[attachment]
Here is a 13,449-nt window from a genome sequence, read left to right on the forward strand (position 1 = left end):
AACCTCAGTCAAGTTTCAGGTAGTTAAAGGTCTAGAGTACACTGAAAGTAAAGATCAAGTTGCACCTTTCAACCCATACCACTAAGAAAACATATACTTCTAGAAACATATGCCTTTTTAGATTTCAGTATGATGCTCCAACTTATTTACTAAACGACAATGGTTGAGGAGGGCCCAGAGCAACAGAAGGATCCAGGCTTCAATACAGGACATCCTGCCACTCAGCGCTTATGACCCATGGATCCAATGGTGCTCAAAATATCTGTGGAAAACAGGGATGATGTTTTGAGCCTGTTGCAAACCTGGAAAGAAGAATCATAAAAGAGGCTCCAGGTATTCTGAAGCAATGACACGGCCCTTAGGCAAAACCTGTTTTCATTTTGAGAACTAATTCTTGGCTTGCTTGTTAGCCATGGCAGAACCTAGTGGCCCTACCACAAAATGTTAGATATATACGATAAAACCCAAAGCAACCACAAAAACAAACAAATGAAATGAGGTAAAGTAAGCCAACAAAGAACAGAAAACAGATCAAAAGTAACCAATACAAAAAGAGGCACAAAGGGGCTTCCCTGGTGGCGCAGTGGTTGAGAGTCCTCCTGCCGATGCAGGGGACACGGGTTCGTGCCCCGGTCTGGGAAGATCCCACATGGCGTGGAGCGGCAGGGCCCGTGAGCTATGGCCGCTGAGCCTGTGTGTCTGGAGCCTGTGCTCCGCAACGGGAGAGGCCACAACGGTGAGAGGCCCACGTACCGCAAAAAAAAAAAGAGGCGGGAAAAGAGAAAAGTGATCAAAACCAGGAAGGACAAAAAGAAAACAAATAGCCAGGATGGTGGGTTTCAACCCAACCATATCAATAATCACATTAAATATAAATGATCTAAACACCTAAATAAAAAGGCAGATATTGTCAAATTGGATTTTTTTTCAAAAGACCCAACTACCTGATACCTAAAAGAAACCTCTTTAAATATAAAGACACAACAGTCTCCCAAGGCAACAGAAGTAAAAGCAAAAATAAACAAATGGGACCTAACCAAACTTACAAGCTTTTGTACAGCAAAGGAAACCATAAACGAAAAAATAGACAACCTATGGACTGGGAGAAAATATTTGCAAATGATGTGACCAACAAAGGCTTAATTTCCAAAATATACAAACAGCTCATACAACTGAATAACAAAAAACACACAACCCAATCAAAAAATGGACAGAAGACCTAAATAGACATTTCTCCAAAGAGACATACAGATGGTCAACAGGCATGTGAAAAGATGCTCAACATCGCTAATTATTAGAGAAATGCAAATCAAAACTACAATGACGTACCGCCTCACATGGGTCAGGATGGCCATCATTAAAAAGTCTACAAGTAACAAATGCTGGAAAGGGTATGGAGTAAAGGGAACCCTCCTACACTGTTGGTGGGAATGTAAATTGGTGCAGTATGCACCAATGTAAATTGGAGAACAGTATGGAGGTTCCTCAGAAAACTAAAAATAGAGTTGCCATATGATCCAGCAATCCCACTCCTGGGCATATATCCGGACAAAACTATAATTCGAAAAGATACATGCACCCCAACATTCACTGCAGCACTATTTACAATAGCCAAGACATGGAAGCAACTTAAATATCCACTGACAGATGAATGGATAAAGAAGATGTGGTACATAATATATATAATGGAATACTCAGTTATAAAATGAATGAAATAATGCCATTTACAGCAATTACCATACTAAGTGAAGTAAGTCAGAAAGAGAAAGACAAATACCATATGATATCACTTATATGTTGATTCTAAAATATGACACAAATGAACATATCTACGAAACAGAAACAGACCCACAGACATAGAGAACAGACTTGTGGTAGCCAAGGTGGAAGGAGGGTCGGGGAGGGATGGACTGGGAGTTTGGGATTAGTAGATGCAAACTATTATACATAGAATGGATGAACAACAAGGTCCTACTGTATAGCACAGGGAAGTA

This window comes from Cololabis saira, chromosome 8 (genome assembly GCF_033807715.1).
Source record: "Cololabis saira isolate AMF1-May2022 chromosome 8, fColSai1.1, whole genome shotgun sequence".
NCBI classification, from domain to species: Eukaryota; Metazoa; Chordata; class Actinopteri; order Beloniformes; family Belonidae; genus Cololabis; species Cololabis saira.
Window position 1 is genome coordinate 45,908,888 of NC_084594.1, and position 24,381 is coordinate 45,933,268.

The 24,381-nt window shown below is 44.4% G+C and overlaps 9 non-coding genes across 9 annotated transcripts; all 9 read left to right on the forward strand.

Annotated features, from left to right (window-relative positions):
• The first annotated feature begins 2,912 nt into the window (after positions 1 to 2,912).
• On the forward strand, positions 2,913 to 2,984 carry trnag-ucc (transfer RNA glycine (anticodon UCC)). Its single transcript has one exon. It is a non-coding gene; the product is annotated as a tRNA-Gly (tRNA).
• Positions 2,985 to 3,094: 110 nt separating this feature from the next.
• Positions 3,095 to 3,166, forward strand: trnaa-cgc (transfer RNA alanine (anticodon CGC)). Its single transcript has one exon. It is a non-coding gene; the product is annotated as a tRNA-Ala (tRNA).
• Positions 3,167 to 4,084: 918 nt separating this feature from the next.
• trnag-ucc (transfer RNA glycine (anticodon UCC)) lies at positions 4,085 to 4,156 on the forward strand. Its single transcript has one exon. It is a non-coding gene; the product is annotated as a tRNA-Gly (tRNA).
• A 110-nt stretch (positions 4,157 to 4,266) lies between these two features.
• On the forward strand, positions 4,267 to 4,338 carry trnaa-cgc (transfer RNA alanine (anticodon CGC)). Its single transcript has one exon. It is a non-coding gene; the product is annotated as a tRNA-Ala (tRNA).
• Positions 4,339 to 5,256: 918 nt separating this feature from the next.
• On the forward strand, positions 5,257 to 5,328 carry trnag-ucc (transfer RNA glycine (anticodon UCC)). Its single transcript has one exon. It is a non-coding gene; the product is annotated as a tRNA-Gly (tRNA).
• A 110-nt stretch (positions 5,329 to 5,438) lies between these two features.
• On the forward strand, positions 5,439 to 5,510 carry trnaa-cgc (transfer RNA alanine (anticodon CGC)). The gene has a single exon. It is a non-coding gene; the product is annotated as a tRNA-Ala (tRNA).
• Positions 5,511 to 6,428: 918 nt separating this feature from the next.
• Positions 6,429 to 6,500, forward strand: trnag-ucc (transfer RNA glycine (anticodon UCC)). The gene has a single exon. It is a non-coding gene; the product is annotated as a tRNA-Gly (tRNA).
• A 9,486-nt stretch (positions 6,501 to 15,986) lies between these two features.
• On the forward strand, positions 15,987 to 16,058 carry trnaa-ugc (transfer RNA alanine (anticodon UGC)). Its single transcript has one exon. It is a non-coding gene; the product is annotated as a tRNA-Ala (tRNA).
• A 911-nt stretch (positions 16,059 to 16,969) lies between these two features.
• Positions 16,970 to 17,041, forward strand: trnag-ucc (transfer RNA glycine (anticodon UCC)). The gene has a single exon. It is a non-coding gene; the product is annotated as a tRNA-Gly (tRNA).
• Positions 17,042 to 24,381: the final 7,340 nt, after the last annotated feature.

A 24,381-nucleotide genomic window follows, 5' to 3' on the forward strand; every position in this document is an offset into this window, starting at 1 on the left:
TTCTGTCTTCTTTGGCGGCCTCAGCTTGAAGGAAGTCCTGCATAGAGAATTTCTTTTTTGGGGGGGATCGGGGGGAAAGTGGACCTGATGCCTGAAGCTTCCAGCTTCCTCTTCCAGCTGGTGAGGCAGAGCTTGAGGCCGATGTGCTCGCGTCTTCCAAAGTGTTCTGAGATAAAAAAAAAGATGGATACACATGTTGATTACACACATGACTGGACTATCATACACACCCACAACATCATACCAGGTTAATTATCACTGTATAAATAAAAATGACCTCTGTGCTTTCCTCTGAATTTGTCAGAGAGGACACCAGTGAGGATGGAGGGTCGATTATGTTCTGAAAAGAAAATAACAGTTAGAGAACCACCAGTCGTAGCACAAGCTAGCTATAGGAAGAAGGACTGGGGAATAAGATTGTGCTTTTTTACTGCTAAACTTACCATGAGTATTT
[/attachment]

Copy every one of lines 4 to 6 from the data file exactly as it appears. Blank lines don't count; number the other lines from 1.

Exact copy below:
Source record: "Cololabis saira isolate AMF1-May2022 chromosome 8, fColSai1.1, whole genome shotgun sequence".
NCBI classification, from domain to species: Eukaryota; Metazoa; Chordata; class Actinopteri; order Beloniformes; family Belonidae; genus Cololabis; species Cololabis saira.
Window position 1 is genome coordinate 45,908,888 of NC_084594.1, and position 24,381 is coordinate 45,933,268.